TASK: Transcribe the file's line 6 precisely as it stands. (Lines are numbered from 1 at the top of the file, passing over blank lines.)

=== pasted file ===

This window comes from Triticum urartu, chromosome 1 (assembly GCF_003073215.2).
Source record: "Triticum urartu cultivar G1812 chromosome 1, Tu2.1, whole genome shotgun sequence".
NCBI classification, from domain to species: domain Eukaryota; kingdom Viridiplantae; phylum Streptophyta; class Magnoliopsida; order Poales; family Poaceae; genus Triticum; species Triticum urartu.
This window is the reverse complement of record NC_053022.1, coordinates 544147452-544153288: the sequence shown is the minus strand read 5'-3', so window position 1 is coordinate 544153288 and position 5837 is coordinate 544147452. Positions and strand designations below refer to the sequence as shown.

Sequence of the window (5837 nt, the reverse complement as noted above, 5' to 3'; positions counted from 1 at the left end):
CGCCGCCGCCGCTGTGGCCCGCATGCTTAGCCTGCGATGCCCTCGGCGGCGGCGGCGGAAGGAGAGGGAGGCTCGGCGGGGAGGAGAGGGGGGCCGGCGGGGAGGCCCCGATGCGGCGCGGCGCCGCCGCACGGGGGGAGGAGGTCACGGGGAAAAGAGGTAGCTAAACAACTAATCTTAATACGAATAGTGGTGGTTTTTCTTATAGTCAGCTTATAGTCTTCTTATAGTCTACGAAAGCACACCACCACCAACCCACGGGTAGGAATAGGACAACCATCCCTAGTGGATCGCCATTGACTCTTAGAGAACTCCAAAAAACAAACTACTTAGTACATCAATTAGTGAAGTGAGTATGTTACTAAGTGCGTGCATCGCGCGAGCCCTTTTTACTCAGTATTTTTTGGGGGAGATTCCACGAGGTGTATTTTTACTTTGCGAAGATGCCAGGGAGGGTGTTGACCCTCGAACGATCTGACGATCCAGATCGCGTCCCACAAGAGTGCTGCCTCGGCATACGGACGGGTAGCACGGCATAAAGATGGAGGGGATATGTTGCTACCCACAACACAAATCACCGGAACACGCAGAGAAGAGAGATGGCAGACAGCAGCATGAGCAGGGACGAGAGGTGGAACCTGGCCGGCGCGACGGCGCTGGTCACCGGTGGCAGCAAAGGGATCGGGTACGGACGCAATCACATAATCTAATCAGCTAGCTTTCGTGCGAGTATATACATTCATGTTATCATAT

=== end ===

CGCCGCCGCCGCTGTGGCCCGCATGCTTAGCCTGCGATGCCCTCGGCGGCGGCGGCGGAAGGAGAGGGAGGCTCGGCGGGGAGGAGAGGGGGGCCGGCGGGGAGGCCCCGATGCGGCGCGGCGCCGCCGCACGGGGGGAGGAGGTCACGGGGAAAAGAGGTAGCTAAACAACTAATCTTAATACGAATAGTGGTGGTTTTTCTTATAGTCAGCTTATAGTCTTCTTATAGTCTACGAAAGCACACCACCACCAACCCACGGGTAGGAATAGGACAACCATCCCTAGTGGATCGCCATTGACTCTTAGAGAACTCCAAAAAACAAACTACTTAGTACATCAATTAGTGAAGTGAGTATGTTACTAAGTGCGTGCATCGCGCGAGCCCTTTTTACTCAGTATTTTTTGGGGGAGATTCCACGAGGTGTATTTTTACTTTGCGAAGATGCCAGGGAGGGTGTTGACCCTCGAACGATCTGACGATCCAGATCGCGTCCCACAAGAGTGCTGCCTCGGCATACGGACGGGTAGCACGGCATAAAGATGGAGGGGATATGTTGCTACCCACAACACAAATCACCGGAACACGCAGAGAAGAGAGATGGCAGACAGCAGCATGAGCAGGGACGAGAGGTGGAACCTGGCCGGCGCGACGGCGCTGGTCACCGGTGGCAGCAAAGGGATCGGGTACGGACGCAATCACATAATCTAATCAGCTAGCTTTCGTGCGAGTATATACATTCATGTTATCATAT